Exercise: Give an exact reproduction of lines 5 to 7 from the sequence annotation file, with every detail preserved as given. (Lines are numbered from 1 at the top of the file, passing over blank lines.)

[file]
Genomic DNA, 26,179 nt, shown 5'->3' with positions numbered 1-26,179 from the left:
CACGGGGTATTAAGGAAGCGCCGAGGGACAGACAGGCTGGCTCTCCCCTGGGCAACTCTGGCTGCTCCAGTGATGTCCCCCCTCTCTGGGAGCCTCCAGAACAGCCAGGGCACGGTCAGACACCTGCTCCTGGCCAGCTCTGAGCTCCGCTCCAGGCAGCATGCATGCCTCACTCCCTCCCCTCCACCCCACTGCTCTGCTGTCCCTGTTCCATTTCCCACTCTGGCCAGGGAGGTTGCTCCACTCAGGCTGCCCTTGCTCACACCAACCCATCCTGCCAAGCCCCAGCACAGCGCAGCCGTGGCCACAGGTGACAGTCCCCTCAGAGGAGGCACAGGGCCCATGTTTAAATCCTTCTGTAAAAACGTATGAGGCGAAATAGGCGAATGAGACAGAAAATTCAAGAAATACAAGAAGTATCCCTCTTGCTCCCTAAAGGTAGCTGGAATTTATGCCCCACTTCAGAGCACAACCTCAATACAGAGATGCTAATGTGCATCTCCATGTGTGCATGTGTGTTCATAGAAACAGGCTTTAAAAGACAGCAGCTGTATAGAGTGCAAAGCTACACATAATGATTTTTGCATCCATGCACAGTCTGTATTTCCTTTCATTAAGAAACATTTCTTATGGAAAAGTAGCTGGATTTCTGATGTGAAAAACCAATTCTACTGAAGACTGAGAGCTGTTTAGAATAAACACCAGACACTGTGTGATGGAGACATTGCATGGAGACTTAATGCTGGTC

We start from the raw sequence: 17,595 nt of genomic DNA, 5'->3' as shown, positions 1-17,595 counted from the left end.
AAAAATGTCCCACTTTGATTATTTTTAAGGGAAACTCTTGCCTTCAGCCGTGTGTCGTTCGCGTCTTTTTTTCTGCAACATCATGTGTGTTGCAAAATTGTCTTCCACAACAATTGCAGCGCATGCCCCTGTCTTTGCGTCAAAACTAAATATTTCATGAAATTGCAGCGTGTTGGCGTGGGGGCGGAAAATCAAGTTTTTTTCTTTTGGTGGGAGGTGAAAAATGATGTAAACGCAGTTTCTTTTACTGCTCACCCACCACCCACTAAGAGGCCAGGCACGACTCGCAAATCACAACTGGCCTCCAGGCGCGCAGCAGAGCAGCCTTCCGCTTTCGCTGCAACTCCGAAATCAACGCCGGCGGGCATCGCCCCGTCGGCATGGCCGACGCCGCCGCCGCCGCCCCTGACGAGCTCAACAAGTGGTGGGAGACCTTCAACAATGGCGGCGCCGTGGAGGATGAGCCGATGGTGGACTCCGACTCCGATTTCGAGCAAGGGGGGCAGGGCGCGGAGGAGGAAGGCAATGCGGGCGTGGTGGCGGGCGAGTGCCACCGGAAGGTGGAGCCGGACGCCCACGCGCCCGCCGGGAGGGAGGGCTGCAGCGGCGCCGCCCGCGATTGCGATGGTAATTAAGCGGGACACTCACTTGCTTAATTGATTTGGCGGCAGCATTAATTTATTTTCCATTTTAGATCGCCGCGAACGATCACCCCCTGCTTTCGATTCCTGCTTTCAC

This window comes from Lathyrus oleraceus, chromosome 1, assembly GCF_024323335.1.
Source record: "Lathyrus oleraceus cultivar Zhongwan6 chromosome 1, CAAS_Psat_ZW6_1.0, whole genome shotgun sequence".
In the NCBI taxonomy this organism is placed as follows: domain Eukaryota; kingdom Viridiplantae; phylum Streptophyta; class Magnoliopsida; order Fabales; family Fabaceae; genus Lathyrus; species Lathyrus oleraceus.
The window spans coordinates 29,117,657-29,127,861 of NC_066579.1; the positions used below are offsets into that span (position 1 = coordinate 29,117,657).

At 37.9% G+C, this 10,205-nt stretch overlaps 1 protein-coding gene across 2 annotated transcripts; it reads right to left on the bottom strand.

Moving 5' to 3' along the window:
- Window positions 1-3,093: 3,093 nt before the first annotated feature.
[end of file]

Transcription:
This window comes from Lathyrus oleraceus, chromosome 1, assembly GCF_024323335.1.
Source record: "Lathyrus oleraceus cultivar Zhongwan6 chromosome 1, CAAS_Psat_ZW6_1.0, whole genome shotgun sequence".
In the NCBI taxonomy this organism is placed as follows: domain Eukaryota; kingdom Viridiplantae; phylum Streptophyta; class Magnoliopsida; order Fabales; family Fabaceae; genus Lathyrus; species Lathyrus oleraceus.